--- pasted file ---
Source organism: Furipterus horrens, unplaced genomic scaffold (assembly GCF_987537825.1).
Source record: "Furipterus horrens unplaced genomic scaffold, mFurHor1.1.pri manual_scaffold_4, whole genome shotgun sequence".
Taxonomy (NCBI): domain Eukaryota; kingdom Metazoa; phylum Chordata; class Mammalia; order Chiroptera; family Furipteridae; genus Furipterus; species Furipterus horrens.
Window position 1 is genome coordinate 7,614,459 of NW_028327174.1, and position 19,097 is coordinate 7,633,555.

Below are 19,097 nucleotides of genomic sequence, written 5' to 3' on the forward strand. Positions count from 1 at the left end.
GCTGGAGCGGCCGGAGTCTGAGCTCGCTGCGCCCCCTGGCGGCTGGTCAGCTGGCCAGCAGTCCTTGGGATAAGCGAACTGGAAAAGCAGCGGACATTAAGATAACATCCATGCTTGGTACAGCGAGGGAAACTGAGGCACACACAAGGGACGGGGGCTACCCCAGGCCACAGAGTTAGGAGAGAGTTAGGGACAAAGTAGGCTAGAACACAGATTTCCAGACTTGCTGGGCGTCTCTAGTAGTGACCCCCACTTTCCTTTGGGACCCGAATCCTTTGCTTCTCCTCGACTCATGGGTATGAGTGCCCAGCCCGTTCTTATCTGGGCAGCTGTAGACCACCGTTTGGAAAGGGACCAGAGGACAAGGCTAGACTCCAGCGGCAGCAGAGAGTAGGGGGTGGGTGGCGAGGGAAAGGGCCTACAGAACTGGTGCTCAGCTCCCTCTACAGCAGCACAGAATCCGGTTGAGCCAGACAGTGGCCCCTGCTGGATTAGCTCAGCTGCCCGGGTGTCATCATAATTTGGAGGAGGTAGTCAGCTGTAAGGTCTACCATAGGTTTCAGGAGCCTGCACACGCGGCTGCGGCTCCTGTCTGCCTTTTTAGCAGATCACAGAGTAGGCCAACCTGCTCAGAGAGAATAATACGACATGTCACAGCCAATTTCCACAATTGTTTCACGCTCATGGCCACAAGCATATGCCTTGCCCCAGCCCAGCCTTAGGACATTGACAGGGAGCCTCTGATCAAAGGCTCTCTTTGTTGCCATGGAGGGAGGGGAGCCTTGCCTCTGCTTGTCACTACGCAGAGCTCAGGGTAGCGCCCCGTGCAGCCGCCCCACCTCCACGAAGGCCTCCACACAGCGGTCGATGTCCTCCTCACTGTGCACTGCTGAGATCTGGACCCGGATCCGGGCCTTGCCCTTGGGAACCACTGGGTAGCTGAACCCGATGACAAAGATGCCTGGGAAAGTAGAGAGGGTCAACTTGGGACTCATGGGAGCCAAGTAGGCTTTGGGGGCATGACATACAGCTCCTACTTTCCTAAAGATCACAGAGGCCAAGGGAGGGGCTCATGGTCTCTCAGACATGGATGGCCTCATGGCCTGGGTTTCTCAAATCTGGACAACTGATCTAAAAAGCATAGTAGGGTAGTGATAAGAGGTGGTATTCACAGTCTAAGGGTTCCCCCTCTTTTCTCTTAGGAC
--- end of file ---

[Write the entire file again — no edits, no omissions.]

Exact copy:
Source organism: Furipterus horrens, unplaced genomic scaffold (assembly GCF_987537825.1).
Source record: "Furipterus horrens unplaced genomic scaffold, mFurHor1.1.pri manual_scaffold_4, whole genome shotgun sequence".
Taxonomy (NCBI): domain Eukaryota; kingdom Metazoa; phylum Chordata; class Mammalia; order Chiroptera; family Furipteridae; genus Furipterus; species Furipterus horrens.
Window position 1 is genome coordinate 7,614,459 of NW_028327174.1, and position 19,097 is coordinate 7,633,555.

Below are 19,097 nucleotides of genomic sequence, written 5' to 3' on the forward strand. Positions count from 1 at the left end.
GCTGGAGCGGCCGGAGTCTGAGCTCGCTGCGCCCCCTGGCGGCTGGTCAGCTGGCCAGCAGTCCTTGGGATAAGCGAACTGGAAAAGCAGCGGACATTAAGATAACATCCATGCTTGGTACAGCGAGGGAAACTGAGGCACACACAAGGGACGGGGGCTACCCCAGGCCACAGAGTTAGGAGAGAGTTAGGGACAAAGTAGGCTAGAACACAGATTTCCAGACTTGCTGGGCGTCTCTAGTAGTGACCCCCACTTTCCTTTGGGACCCGAATCCTTTGCTTCTCCTCGACTCATGGGTATGAGTGCCCAGCCCGTTCTTATCTGGGCAGCTGTAGACCACCGTTTGGAAAGGGACCAGAGGACAAGGCTAGACTCCAGCGGCAGCAGAGAGTAGGGGGTGGGTGGCGAGGGAAAGGGCCTACAGAACTGGTGCTCAGCTCCCTCTACAGCAGCACAGAATCCGGTTGAGCCAGACAGTGGCCCCTGCTGGATTAGCTCAGCTGCCCGGGTGTCATCATAATTTGGAGGAGGTAGTCAGCTGTAAGGTCTACCATAGGTTTCAGGAGCCTGCACACGCGGCTGCGGCTCCTGTCTGCCTTTTTAGCAGATCACAGAGTAGGCCAACCTGCTCAGAGAGAATAATACGACATGTCACAGCCAATTTCCACAATTGTTTCACGCTCATGGCCACAAGCATATGCCTTGCCCCAGCCCAGCCTTAGGACATTGACAGGGAGCCTCTGATCAAAGGCTCTCTTTGTTGCCATGGAGGGAGGGGAGCCTTGCCTCTGCTTGTCACTACGCAGAGCTCAGGGTAGCGCCCCGTGCAGCCGCCCCACCTCCACGAAGGCCTCCACACAGCGGTCGATGTCCTCCTCACTGTGCACTGCTGAGATCTGGACCCGGATCCGGGCCTTGCCCTTGGGAACCACTGGGTAGCTGAACCCGATGACAAAGATGCCTGGGAAAGTAGAGAGGGTCAACTTGGGACTCATGGGAGCCAAGTAGGCTTTGGGGGCATGACATACAGCTCCTACTTTCCTAAAGATCACAGAGGCCAAGGGAGGGGCTCATGGTCTCTCAGACATGGATGGCCTCATGGCCTGGGTTTCTCAAATCTGGACAACTGATCTAAAAAGCATAGTAGGGTAGTGATAAGAGGTGGTATTCACAGTCTAAGGGTTCCCCCTCTTTTCTCTTAGGAC